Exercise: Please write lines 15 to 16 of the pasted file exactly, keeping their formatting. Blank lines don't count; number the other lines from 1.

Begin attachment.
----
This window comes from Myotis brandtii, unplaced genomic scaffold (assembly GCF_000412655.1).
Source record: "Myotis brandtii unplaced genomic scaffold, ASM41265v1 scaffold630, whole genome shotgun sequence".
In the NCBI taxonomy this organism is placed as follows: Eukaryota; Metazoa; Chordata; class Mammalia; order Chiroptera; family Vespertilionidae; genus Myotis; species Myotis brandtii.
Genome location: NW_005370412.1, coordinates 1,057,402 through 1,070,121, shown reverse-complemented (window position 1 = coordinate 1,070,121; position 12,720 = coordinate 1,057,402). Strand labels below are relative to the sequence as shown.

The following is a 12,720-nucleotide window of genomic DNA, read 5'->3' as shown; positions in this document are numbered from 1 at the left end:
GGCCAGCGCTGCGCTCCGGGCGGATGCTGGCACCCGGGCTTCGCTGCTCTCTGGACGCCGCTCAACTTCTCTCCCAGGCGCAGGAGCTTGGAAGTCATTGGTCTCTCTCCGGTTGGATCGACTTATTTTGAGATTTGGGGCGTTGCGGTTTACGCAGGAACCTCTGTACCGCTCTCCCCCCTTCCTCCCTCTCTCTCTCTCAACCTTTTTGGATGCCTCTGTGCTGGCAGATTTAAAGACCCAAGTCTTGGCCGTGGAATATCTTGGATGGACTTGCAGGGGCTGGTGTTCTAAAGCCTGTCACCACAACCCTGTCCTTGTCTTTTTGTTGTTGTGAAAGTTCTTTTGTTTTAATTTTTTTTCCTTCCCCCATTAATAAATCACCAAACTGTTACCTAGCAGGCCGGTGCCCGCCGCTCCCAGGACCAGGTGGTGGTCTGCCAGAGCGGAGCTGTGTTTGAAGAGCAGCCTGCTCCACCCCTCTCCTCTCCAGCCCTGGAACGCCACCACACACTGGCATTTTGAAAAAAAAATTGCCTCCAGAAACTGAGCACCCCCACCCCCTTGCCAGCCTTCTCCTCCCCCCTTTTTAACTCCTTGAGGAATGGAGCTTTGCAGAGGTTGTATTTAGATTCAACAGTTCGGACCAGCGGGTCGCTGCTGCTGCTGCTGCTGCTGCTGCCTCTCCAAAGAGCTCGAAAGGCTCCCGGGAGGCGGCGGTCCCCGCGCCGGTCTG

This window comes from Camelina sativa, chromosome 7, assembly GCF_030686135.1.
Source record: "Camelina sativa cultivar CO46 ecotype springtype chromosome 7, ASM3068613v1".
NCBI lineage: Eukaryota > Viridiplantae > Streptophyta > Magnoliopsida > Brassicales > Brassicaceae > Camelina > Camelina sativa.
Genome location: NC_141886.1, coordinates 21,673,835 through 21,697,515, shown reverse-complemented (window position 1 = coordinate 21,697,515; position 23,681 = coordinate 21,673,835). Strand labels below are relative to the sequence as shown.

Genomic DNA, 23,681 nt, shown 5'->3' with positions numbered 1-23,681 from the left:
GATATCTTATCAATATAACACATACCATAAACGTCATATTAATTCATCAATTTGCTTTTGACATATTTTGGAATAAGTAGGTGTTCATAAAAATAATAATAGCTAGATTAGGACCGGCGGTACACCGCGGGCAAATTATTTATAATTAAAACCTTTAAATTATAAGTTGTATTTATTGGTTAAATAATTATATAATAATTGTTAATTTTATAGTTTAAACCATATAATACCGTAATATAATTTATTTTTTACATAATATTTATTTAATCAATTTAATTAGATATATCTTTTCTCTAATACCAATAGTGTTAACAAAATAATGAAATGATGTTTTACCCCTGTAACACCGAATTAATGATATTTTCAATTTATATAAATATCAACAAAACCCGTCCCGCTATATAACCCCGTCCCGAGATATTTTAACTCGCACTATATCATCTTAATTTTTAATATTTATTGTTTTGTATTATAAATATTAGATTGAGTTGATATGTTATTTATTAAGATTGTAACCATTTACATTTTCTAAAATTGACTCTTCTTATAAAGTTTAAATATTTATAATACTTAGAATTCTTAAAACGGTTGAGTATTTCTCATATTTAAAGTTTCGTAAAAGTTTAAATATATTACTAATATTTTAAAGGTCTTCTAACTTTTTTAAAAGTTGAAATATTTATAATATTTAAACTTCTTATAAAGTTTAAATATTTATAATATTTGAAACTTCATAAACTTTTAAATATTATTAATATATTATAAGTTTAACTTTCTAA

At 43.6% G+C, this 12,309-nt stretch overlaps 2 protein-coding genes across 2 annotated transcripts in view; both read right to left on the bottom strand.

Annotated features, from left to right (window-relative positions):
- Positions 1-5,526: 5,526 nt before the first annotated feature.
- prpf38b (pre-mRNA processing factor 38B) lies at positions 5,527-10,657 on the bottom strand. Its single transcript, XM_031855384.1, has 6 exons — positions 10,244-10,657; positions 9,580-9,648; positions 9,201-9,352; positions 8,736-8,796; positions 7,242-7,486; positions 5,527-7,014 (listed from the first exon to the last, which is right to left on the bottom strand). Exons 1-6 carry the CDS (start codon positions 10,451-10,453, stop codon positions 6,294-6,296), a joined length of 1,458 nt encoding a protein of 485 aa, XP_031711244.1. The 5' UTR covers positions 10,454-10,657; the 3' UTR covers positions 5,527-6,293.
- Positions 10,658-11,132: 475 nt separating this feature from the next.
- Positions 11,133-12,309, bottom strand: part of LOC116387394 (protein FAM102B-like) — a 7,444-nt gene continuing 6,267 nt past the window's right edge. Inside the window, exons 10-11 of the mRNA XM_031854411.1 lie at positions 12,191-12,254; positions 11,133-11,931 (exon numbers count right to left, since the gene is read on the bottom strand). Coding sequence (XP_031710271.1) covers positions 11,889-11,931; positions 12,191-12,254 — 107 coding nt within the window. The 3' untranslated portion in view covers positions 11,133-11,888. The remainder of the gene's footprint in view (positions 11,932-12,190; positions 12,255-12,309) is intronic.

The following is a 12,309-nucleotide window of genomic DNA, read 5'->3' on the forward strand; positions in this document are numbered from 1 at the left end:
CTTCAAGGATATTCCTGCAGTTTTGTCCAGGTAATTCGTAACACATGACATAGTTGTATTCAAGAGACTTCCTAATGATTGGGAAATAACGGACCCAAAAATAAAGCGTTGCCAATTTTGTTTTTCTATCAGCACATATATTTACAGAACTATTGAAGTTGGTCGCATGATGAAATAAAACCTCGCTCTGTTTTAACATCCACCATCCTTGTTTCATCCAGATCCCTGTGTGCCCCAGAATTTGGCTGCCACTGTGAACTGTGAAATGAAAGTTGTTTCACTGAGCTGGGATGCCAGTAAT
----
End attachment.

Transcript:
- Positions 1-5,526: 5,526 nt before the first annotated feature.
- prpf38b (pre-mRNA processing factor 38B) lies at positions 5,527-10,657 on the bottom strand. Its single transcript, XM_031855384.1, has 6 exons — positions 10,244-10,657; positions 9,580-9,648; positions 9,201-9,352; positions 8,736-8,796; positions 7,242-7,486; positions 5,527-7,014 (listed from the first exon to the last, which is right to left on the bottom strand). Exons 1-6 carry the CDS (start codon positions 10,451-10,453, stop codon positions 6,294-6,296), a joined length of 1,458 nt encoding a protein of 485 aa, XP_031711244.1. The 5' UTR covers positions 10,454-10,657; the 3' UTR covers positions 5,527-6,293.